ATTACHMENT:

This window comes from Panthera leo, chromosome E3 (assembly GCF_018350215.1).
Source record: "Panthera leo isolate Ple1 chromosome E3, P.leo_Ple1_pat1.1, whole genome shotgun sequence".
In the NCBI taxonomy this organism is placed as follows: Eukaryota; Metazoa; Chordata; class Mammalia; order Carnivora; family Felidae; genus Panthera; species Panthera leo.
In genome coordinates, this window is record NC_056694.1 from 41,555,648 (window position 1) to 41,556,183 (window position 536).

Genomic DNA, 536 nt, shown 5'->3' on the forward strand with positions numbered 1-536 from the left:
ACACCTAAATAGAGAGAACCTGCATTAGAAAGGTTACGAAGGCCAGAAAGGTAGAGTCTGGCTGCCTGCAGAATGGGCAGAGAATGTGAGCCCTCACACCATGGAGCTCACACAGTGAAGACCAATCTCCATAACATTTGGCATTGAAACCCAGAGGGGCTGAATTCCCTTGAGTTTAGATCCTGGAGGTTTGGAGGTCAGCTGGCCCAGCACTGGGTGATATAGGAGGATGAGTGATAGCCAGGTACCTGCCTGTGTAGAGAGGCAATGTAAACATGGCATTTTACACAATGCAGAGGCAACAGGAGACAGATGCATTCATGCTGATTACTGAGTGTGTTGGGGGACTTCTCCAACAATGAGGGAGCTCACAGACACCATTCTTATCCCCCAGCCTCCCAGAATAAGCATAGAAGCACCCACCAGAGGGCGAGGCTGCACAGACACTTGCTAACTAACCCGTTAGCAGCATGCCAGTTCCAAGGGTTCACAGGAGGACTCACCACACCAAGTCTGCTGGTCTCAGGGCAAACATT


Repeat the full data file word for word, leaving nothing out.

This window comes from Panthera leo, chromosome E3 (assembly GCF_018350215.1).
Source record: "Panthera leo isolate Ple1 chromosome E3, P.leo_Ple1_pat1.1, whole genome shotgun sequence".
In the NCBI taxonomy this organism is placed as follows: Eukaryota; Metazoa; Chordata; class Mammalia; order Carnivora; family Felidae; genus Panthera; species Panthera leo.
In genome coordinates, this window is record NC_056694.1 from 41,555,648 (window position 1) to 41,556,183 (window position 536).

Genomic DNA, 536 nt, shown 5'->3' on the forward strand with positions numbered 1-536 from the left:
ACACCTAAATAGAGAGAACCTGCATTAGAAAGGTTACGAAGGCCAGAAAGGTAGAGTCTGGCTGCCTGCAGAATGGGCAGAGAATGTGAGCCCTCACACCATGGAGCTCACACAGTGAAGACCAATCTCCATAACATTTGGCATTGAAACCCAGAGGGGCTGAATTCCCTTGAGTTTAGATCCTGGAGGTTTGGAGGTCAGCTGGCCCAGCACTGGGTGATATAGGAGGATGAGTGATAGCCAGGTACCTGCCTGTGTAGAGAGGCAATGTAAACATGGCATTTTACACAATGCAGAGGCAACAGGAGACAGATGCATTCATGCTGATTACTGAGTGTGTTGGGGGACTTCTCCAACAATGAGGGAGCTCACAGACACCATTCTTATCCCCCAGCCTCCCAGAATAAGCATAGAAGCACCCACCAGAGGGCGAGGCTGCACAGACACTTGCTAACTAACCCGTTAGCAGCATGCCAGTTCCAAGGGTTCACAGGAGGACTCACCACACCAAGTCTGCTGGTCTCAGGGCAAACATT